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State, defense rest in Thomas trial
Judge denies request for mistrial
Barton County Courthouse - photo by file photo

The jury in the first-degree murder trial for Freddie Alec Thomas will hear final instructions and closing statements today before beginning deliberations. The State rested Monday afternoon after its final witness was finished around 4:30 p.m. The defense rested shortly before 5 p.m. Tuesday, but not before asking Barton County District Judge Carey Hipp for a mistrial.

Thomas is charged with first-degree murder in the 2015 shooting death of Jeremy “Poppy” Saldana outside of a Great Bend residence. He has entered a plea of not guilty by reason of self-defense.

County Attorney Levi Morris and defense attorney Donald Anderson II called some of the same witnesses. The defense’s final witness was Thomas himself. On Sept. 11, 2015, he lived in Lincoln and worked at the Ellsworth Correctional Facility. He was dating Sherry Murro, who lived in Holyrood. She has since married and her name is Sherry Bevelheimer. Thomas said he’d never met Saldana, who had previously dated Bevelheimer, but she’d told him about her ex and warned him that she thought he was violent.

They didn’t know they would encounter Saldana when they visited Bevelheimer’s daughter, Marissa Reynolds, that day in Great Bend. Reynolds did not tell them that Saldana actually lived in the same house.

Bevelheimer was called as a witness for the State last week and on Tuesday she was called as a witness for the defense. She said they stopped dating in 2016 when Thomas moved back to New York and she decided to stay in Kansas, but she said he is “still family.”

“We speak on the phone a lot,” she said. “We’re still very good friends.”

Back in 2015, she said, “When Mr. Saldana found out I was dating a Black man (Thomas), it got pretty bad. He told me I was a N**** lover and if he ever saw him he would kick his ass.” She said Saldana continued to call her and text her until she changed her phone number.

They arrived in Great Bend on the afternoon of Sept. 11, 2015, ate dinner at a Chinese restaurant and spent some time hanging out in the Reynolds’ back yard. The group was ready to move inside and watch a movie. But Reynolds had been checking her phone for text messages and Bevelheimer began to wonder what was going on. She didn’t know Saldana had been waiting to come back to the house and had spent hours at Brit Spaugh Park, which was a short walk away.

“Marissa was acting — not right. I asked what was going on,” Bevelheimer testified Tuesday. “She told me Mr. Saldana still lived there at the house and was over at the zoo.”

She and Thomas prepared to leave. She didn’t know when Thomas got his bulletproof vest from work out of his Toyota 4Runner and put it on. He was already wearing a gun.

“I remember turning and I saw him coming,” Bevelheimer said, describing when she saw  Saldana walking toward the house. She and Thomas were both outside.

“They started arguing and I got in between them, tried to separate them,” she said. There was shoving. “Mr. Saldana just kept coming. Freddie told him to stop and then I heard the bullet go off. I can hear it going past my face. ...” She watched Saldana go down and saw Thomas put the gun on the back of the car.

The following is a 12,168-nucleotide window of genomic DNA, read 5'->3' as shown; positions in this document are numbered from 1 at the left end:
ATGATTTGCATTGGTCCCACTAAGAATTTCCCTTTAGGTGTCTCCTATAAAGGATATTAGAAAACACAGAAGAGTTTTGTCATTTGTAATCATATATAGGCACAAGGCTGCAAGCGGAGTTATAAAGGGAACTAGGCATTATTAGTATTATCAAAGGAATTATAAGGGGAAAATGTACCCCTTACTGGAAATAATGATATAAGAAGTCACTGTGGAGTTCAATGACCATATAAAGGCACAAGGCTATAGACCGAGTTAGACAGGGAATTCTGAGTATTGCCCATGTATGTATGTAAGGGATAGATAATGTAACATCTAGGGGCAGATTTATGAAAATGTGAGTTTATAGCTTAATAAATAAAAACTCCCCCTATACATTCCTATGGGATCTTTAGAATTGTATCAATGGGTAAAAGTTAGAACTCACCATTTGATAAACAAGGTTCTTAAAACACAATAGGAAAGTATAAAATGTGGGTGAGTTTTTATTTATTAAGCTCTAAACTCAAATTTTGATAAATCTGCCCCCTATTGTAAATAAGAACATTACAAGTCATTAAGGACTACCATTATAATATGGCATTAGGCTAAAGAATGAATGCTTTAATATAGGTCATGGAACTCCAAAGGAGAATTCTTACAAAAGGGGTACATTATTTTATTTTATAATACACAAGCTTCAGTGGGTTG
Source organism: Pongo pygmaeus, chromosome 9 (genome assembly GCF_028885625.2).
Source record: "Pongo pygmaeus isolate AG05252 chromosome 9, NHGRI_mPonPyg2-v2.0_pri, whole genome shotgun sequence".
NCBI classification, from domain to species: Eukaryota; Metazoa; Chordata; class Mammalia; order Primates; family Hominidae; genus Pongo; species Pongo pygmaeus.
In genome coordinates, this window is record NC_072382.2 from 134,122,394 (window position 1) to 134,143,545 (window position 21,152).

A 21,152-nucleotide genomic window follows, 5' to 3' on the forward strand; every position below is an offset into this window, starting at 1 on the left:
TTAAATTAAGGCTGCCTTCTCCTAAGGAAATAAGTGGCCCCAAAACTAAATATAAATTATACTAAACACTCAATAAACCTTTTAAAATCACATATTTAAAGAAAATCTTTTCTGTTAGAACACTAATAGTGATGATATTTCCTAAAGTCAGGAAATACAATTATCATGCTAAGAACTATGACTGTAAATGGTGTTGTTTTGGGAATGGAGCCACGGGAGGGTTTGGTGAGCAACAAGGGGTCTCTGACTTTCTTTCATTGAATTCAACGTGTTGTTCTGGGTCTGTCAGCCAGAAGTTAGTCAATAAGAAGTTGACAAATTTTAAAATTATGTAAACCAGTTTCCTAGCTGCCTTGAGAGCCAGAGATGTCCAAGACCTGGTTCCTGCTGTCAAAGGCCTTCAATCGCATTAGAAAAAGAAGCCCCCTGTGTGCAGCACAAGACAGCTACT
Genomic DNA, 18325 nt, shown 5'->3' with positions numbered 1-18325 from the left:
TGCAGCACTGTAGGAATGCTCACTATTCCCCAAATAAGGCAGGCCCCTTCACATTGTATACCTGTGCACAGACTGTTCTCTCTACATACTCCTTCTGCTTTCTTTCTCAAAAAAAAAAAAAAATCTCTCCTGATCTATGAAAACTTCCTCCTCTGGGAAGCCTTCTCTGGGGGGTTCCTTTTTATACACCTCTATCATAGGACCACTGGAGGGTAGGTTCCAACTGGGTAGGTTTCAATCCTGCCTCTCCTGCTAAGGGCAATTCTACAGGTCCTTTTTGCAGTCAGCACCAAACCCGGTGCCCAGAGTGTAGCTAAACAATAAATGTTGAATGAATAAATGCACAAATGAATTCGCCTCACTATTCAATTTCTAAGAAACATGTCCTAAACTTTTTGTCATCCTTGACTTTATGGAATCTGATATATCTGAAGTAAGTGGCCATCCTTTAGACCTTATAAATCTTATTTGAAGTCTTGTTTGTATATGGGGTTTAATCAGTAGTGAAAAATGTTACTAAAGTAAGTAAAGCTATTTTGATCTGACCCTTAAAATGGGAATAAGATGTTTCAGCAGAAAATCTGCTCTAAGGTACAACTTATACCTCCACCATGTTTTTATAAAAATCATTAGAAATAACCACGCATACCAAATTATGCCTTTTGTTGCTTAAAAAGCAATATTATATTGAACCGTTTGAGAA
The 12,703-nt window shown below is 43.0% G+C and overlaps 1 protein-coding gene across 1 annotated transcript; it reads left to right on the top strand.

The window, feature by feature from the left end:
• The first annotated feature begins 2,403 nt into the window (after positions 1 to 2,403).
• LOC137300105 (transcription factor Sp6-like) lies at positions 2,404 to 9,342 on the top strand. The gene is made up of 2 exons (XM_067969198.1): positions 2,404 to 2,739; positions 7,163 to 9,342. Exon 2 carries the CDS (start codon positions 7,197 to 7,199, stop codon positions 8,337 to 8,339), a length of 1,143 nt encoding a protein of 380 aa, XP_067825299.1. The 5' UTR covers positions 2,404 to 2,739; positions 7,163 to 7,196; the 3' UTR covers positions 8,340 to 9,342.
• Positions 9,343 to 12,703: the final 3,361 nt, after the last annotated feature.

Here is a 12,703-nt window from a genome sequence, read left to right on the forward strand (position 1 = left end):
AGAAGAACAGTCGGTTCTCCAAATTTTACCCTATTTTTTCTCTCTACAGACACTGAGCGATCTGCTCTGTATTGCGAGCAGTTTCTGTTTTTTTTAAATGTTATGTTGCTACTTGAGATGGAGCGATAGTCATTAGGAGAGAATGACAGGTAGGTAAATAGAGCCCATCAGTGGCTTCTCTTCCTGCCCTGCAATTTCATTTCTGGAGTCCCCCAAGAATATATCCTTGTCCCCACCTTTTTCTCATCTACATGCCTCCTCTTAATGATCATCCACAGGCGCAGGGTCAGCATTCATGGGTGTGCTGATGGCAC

Bevelheimer cried as she described the scene that has played in her mind since then. “I checked Poppy for a pulse; I had his blood on me,” she said. “It was like a scene out of The Terminator. That scene plays over and over in my mind.”

Thomas began his testimony around 2:40 p.m. Tuesday, explaining that he’d never met Saldana but Bevelheimer talked about him.

“She mentioned how he beat up on her. He’s violent and has been to prison; always carries a weapon,” Thomas said. He said was told Saldana was in the park headed their way, he testified, “I immediately told Sherry  'let’s go.'”

He said he was scared, so he put on his bulletproof vest to protect himself. “I didn’t want to have any conflict,” he said.

At the same time, Reynolds shouted the Saldana was approaching, Thomas testified. He said, “‘Look at him! Look at him!”

“He’s right there,” Thomas said. “Poppy trucked me off,” (an expression he later agreed meant “shoved me”). I asked him what is his problem.” He pushed out with his left hand to get Saldana off of him, he said. “I don’t remember Sherry being between us. I kept telling him 'stop' and he kept coming at me.”

After Saldana went down, someone called 911 and Thomas offered no resistance when law enforcement arrived.

During his cross-examination of Thomas, Morris referred to the self-defense training Thomas had received at the Ellsworth Correctional Facility – where most guards do not carry a weapon but learn about 12 different pressure points on the body that can cause pain or discomfort.

“You didn’t try any of these pain applying techniques?” Morris asked. Other than one “clearing move” with his arm, “when that didn’t work, you shot,” Morris said. “What other techniques were you using?”

“I wasn’t moving forward to him. He was the one attacking me and coming to me,” Thomas said.

“I’m confused,” Morris said. “Self-defense doesn’t apply when someone attacks you? Are you telling me that all of the self-defense techniques that you learned don’t work?”

Anderson objected to this and to Morris’s questions about the use of force. Did Thomas remember receiving training that it needed to be incremental?

“I cannot tell you that,” Thomas said.

When Morris asked, “In light of your testimony ... I know you were scared, but was it necessary?” Anderson asked for a mistrial. Part of his objection was that he said Morris was trying to shift the burden of proof to the defendant by suggesting his training amounted to a set of rules he should have followed.

After some discussion at the bench, Hipp denied the request “at this point.”

The jury was sent home for the day a short time later.